The current work begins to build a case that RecA filaments can represent substantial barriers to replication and possibly to transcription, and that those barriers have cellular consequences. An earlier and extreme example of RecA as a barrier came in the form of the RecA K250R mutant, which hydrolyzes ATP six times more slowly than the wild type protein [126]. This leads to a six-fold decrease in rates of filament dissociation from DNA, and an accompanying six-fold decline in cell growth rate [126]. Suppressors arise quickly in strains expressing RecA K250R, most of them inactivating the mutant recA gene [126]. Collisions between replication forks and bound recombinase filaments could have genome instability implications in all cells.

The mutagenesis and selection method used here focused on one region of the protein representing about 17% of the amino acid residues in RecA. Within this region, we have queried every possible single base substitution with 90% confidence, and the library included some double, triple, and quadruple mutant proteins (the library did not cover nearly all the possible combinations of multiple mutations). The region selected, between residues 79 and 137, is not the only part of the protein with the potential to generate variants with increased recombination potential. It was selected due to the presence of changes in the region that were previously shown to produce the desired phenotype. A complete assessment of changes that could affect RecA function in this way will require screens focusing on other recA gene segments.

RecA was originally discovered due to its effects on conjugational recombination [21], and many early studies of recA were carried out in this context. The lack of optimization for conjugation during evolution, coupled to the growth deficiency that accompanies enhancement of this process, provides yet another argument that recombinases did not evolve to promote chromosomal genetic exchanges per se [1114, 16, 126, 150]. Instead, recombination evolved to repair double strand breaks [1114, 16, 126, 150]. Genetic exchanges during conjugation, and perhaps eukaryotic meiosis, reflect an evolutionary repurposing of pre-existing systems. The functional compromise between the positive and negative effects of recombinases and recombination seems likely to take different forms in different species.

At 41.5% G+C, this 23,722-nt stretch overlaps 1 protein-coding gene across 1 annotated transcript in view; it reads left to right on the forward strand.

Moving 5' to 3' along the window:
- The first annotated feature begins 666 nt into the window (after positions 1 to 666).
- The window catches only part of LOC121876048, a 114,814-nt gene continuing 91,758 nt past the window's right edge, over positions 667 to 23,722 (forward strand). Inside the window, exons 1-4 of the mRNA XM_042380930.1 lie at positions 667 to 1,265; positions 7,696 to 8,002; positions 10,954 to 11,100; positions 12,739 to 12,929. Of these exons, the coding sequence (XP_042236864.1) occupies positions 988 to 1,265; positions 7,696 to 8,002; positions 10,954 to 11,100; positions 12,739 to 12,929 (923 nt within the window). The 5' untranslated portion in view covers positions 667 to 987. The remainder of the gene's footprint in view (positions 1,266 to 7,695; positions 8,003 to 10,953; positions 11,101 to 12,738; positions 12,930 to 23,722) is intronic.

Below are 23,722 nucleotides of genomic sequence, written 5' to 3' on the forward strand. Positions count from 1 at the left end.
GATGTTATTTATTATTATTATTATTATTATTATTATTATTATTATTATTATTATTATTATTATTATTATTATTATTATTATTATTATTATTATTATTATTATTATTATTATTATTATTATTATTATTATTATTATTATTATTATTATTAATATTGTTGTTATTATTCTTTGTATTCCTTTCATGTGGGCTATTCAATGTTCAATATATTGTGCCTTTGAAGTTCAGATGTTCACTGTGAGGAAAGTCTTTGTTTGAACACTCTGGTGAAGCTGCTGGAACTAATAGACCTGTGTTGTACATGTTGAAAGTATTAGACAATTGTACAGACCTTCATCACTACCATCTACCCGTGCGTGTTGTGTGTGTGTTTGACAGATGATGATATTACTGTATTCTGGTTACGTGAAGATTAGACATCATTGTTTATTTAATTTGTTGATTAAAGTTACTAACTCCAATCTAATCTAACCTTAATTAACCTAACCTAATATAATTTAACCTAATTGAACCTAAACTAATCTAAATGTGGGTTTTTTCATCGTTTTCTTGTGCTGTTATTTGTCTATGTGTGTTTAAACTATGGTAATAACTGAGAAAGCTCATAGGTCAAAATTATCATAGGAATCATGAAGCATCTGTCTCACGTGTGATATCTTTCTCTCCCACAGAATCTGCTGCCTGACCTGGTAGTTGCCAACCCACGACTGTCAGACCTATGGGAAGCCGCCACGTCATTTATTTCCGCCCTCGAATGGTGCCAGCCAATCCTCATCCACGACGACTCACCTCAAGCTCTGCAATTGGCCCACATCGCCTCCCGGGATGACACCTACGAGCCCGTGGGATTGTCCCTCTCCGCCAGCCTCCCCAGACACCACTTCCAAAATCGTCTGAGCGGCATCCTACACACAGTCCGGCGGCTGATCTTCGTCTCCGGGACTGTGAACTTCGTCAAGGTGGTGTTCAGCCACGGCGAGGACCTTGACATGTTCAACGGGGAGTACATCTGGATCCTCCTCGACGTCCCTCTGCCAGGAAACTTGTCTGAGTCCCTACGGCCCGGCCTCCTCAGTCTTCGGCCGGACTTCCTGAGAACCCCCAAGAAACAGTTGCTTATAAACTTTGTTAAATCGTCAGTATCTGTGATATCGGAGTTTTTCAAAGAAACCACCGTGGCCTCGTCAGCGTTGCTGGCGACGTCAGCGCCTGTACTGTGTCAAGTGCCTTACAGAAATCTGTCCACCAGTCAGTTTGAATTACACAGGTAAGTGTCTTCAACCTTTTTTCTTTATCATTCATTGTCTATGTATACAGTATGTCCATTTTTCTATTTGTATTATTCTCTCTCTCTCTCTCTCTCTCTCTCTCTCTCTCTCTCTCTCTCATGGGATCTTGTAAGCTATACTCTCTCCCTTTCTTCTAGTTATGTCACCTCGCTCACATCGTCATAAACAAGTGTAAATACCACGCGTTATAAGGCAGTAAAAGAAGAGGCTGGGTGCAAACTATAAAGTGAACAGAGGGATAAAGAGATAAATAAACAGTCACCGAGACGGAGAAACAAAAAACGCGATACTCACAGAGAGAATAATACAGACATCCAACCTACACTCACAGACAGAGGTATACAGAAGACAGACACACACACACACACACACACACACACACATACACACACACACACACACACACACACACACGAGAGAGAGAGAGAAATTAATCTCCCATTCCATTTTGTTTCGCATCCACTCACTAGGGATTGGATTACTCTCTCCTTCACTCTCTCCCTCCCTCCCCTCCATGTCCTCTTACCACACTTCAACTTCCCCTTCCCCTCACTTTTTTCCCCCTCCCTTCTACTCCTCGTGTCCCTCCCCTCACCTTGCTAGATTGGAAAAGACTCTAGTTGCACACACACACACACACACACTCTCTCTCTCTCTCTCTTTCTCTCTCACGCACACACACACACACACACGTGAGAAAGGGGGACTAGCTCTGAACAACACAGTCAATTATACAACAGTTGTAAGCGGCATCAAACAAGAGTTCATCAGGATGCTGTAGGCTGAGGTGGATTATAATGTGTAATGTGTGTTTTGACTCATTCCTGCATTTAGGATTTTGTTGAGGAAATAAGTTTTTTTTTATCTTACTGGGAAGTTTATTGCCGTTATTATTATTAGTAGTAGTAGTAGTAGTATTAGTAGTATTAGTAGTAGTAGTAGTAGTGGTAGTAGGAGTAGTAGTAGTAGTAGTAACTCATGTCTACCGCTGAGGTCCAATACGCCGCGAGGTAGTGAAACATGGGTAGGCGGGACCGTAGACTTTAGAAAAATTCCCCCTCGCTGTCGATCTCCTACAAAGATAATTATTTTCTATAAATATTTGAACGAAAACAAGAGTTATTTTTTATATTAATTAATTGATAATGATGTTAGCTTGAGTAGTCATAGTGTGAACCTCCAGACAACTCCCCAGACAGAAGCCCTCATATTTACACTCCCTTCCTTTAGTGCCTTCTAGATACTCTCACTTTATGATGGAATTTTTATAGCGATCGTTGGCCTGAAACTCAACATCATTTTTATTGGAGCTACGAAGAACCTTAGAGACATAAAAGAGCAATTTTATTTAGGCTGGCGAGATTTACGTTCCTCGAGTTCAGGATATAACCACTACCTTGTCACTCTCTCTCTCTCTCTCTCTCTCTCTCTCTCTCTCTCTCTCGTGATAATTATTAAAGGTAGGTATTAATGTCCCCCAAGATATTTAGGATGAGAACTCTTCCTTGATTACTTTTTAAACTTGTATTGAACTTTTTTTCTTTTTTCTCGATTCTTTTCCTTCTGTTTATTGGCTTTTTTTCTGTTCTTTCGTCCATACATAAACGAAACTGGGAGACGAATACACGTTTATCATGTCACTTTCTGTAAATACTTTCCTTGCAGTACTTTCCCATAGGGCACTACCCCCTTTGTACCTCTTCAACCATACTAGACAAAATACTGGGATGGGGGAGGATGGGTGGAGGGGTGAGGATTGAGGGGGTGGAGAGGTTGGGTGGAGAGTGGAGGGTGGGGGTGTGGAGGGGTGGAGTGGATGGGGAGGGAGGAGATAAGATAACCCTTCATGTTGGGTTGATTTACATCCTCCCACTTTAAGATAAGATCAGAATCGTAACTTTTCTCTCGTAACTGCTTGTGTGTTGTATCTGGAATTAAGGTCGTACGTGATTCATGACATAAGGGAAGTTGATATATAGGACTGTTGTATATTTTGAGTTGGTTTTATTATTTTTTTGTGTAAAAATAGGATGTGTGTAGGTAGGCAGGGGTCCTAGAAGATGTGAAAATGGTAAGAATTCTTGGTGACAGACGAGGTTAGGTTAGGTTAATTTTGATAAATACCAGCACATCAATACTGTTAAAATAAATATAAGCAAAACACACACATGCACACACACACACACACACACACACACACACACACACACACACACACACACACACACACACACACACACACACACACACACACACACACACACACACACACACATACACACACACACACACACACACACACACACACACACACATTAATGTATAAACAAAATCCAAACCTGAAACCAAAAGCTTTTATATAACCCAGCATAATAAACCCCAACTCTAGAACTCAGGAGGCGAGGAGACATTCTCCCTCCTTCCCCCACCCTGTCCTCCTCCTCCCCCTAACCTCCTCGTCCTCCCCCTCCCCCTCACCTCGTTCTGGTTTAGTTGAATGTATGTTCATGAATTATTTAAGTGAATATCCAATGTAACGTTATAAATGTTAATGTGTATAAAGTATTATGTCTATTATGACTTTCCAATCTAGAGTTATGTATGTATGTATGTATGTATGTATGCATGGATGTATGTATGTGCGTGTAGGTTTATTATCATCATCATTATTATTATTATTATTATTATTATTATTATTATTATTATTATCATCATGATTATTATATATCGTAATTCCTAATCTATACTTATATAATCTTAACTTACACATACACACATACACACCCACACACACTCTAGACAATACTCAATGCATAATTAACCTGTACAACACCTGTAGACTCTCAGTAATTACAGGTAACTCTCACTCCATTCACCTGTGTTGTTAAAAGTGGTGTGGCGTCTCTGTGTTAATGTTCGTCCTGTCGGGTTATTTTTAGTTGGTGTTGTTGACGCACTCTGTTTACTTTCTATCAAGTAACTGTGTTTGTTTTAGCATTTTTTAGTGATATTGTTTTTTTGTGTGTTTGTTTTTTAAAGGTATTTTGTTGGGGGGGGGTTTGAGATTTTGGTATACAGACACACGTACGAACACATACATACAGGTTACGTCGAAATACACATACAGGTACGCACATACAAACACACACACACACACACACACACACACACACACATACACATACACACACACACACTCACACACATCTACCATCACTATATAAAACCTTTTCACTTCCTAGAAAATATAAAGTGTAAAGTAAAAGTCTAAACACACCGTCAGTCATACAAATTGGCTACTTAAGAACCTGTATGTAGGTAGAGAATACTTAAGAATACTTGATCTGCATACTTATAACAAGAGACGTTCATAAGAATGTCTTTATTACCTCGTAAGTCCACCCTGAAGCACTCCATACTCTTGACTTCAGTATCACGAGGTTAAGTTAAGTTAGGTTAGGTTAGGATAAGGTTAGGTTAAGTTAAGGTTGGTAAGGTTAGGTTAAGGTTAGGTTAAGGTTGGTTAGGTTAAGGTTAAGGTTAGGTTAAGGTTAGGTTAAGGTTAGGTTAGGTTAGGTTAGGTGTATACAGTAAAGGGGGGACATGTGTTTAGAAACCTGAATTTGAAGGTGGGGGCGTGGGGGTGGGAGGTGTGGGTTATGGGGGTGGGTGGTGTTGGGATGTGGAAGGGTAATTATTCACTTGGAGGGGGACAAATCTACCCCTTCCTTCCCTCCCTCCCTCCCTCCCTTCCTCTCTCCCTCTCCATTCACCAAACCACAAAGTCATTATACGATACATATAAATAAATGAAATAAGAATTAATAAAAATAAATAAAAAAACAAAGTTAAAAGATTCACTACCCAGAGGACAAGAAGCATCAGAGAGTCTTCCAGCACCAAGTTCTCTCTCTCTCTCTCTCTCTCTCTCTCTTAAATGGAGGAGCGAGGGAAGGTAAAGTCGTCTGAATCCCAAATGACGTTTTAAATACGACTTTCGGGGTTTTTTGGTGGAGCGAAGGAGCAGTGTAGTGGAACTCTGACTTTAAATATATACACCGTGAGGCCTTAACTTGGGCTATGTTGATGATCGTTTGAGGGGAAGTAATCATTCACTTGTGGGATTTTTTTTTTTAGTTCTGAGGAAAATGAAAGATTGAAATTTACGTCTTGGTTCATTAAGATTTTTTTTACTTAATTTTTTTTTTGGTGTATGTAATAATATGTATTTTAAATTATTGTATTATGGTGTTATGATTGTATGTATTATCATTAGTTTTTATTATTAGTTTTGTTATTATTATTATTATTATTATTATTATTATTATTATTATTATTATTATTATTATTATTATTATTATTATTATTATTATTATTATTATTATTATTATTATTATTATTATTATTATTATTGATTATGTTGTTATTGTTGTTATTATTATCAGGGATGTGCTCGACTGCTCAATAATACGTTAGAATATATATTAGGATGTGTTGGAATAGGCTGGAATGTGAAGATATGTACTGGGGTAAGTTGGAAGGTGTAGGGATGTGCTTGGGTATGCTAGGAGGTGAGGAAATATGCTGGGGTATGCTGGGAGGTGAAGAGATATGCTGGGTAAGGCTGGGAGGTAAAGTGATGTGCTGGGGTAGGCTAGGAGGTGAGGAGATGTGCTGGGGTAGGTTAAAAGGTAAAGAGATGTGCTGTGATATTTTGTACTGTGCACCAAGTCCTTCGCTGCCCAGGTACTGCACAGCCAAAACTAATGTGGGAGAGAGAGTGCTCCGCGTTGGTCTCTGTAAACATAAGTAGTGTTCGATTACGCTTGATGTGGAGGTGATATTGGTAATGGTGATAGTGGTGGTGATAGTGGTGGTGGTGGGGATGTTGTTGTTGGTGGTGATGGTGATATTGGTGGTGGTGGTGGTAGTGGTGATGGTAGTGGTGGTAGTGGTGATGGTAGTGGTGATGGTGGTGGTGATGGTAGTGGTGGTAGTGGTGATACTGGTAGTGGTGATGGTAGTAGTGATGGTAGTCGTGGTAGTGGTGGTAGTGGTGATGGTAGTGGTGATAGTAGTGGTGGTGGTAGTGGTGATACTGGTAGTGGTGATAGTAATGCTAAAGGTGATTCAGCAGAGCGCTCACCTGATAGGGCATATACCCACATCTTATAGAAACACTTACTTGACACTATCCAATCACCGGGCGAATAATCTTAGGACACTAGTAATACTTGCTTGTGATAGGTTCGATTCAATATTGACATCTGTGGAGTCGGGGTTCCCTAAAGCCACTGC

The residues affected by the more prominent mutations identified in our two separate selective screens are highlighted in Fig 8 (orange/red). Key residues bracketing the ATPase active site at the subunit-subunit interface (K72 on one side [151, 152] and K248 and K250 on the other [126, 136]) are shown in blue. Some of the residues identified in this study are at the subunit-subunit interface (D100, D102, E86, C90, A131), but others are not (V79, I93). We hypothesize that the variants in all of these residues may affect coupling of ATP hydrolytic events to conformational changes and/or general allosteric communication between subunits. This communication may in turn affect rates of filament disassembly. Continued work should elucidate subtle structure-function relationships that affect all aspects of the coupling of ATP hydrolysis to RecA function. The wild type RecA protein of Escherichia coli seems to have evolved to do its job quickly and get out of the way.

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Fig 8. RecA protein amino acid residues affected in RecA variants with increased recombination potential.

Three RecA subunits in a RecA-ssDNA nucleoprotein filament (from coordinates provided by Pavletich and coworkers [165]) are shown, with a surface contour rendering in which each subunit is transparent but differently colored. The path of the ssDNA within the filament is shown by the black helical line. ADP residues are shown in green. The ATPase active site is at the subunit-subunit interface. Three residues at the ATPase active site (K72 on one face and K248 and K250 on the opposing face) are shown in blue. Prominent residues in which amino acid changes bring about enhanced recombination potential are shown in red/orange.

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Materials and Methods

DNA substrates and strains

Supercoiled double-stranded DNA and circular single-stranded DNA from M13mp18 bacteriophage were prepared as described previously [153]. Linear double-stranded DNA for strand exchange reactions was generated by complete digestion of supercoiled DNA with PstI restriction endonucleases. For D-loop forming reaction assays, 8 units of T7 exonucleases per μg of DNA were used for an additional digestion of double-stranded DNA to form 150 nt long 3' overhang. The concentration of dsDNA and ssDNA substrates were determined using absorbance at 260 nm and the conversion factors 108 μM A260-1 and 151 μM A260-1, respectively. DNA concentrations are expressed in terms of total nucleotides.